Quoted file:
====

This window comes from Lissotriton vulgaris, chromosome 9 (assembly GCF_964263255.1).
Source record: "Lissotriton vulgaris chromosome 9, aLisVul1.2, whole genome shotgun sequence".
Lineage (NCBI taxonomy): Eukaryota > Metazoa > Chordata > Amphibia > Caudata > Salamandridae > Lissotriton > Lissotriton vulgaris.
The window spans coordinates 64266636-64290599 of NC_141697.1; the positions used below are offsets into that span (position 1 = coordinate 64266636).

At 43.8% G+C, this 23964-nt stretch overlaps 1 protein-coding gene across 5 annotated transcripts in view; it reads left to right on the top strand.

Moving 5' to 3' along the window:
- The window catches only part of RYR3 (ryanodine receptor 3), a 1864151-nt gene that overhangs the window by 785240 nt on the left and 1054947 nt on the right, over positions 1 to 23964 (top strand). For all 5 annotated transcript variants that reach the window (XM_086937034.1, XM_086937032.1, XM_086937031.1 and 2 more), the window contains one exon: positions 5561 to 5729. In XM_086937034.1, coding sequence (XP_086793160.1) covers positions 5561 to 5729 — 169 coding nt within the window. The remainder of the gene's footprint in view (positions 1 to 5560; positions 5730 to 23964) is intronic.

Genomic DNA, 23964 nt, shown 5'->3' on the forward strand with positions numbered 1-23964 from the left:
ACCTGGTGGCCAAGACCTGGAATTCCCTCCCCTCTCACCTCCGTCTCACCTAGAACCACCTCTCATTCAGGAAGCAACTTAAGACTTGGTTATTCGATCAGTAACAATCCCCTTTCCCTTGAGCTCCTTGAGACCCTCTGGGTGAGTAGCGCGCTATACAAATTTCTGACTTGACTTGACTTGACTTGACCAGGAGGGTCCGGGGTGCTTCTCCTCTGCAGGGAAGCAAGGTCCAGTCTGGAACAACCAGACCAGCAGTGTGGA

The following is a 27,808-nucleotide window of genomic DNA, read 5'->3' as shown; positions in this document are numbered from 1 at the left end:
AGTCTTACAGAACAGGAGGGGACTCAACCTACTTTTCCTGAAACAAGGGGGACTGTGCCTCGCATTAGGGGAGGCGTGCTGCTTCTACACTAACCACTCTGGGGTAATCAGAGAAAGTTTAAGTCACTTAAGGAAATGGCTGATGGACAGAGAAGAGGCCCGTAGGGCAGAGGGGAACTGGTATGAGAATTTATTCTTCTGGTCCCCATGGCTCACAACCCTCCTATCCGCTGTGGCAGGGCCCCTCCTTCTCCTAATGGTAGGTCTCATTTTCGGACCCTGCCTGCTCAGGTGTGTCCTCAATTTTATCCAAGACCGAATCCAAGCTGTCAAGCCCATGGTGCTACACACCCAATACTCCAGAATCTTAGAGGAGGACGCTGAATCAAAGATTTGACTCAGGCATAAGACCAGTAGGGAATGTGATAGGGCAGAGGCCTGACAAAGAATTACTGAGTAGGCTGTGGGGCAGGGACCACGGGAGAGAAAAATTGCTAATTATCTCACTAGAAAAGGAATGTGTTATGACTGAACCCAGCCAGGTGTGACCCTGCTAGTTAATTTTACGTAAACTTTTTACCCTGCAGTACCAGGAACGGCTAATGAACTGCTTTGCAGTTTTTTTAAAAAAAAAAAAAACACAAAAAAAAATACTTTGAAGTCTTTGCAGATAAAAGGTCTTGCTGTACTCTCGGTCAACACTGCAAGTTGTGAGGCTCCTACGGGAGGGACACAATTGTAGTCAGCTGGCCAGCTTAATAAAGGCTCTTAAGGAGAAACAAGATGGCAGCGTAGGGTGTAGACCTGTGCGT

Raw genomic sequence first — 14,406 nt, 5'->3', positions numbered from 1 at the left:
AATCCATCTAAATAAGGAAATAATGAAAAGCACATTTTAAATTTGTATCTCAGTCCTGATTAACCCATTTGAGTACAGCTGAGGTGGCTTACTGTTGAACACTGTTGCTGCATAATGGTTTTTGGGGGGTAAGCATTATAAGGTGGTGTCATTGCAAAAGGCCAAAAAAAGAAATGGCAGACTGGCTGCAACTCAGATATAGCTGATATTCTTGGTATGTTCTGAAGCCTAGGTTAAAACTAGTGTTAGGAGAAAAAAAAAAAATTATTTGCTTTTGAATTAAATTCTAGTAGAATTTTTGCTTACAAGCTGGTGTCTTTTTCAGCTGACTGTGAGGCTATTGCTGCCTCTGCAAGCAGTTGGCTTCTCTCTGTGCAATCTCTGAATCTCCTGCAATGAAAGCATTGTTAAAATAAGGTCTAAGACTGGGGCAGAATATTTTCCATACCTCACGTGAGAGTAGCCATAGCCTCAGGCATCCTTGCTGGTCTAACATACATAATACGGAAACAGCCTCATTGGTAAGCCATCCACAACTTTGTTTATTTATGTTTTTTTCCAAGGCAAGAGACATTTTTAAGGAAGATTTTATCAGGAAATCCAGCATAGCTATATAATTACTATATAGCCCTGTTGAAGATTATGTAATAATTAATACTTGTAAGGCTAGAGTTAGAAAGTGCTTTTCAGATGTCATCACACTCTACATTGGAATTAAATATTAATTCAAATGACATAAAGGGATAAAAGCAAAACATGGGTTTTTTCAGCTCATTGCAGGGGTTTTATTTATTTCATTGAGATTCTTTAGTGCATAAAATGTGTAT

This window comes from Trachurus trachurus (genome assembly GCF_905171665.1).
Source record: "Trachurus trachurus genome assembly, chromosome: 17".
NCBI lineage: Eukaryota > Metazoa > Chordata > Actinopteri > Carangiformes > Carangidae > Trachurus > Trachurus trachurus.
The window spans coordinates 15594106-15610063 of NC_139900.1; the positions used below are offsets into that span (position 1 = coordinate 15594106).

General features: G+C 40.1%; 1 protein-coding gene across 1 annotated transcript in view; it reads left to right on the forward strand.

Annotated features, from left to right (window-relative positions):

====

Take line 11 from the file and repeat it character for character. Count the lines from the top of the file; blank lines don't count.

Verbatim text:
AGTCTTACAGAACAGGAGGGGACTCAACCTACTTTTCCTGAAACAAGGGGGACTGTGCCTCGCATTAGGGGAGGCGTGCTGCTTCTACACTAACCACTCTGGGGTAATCAGAGAAAGTTTAAGTCACTTAAGGAAATGGCTGATGGACAGAGAAGAGGCCCGTAGGGCAGAGGGGAACTGGTATGAGAATTTATTCTTCTGGTCCCCATGGCTCACAACCCTCCTATCCGCTGTGGCAGGGCCCCTCCTTCTCCTAATGGTAGGTCTCATTTTCGGACCCTGCCTGCTCAGGTGTGTCCTCAATTTTATCCAAGACCGAATCCAAGCTGTCAAGCCCATGGTGCTACACACCCAATACTCCAGAATCTTAGAGGAGGACGCTGAATCAAAGATTTGACTCAGGCATAAGACCAGTAGGGAATGTGATAGGGCAGAGGCCTGACAAAGAATTACTGAGTAGGCTGTGGGGCAGGGACCACGGGAGAGAAAAATTGCTAATTATCTCACTAGAAAAGGAATGTGTTATGACTGAACCCAGCCAGGTGTGACCCTGCTAGTTAATTTTACGTAAACTTTTTACCCTGCAGTACCAGGAACGGCTAATGAACTGCTTTGCAGTTTTTTTAAAAAAAAAAAAAACACAAAAAAAAATACTTTGAAGTCTTTGCAGATAAAAGGTCTTGCTGTACTCTCGGTCAACACTGCAAGTTGTGAGGCTCCTACGGGAGGGACACAATTGTAGTCAGCTGGCCAGCTTAATAAAGGCTCTTAAGGAGAAACAAGATGGCAGCGTAGGGTGTAGACCTGTGCGT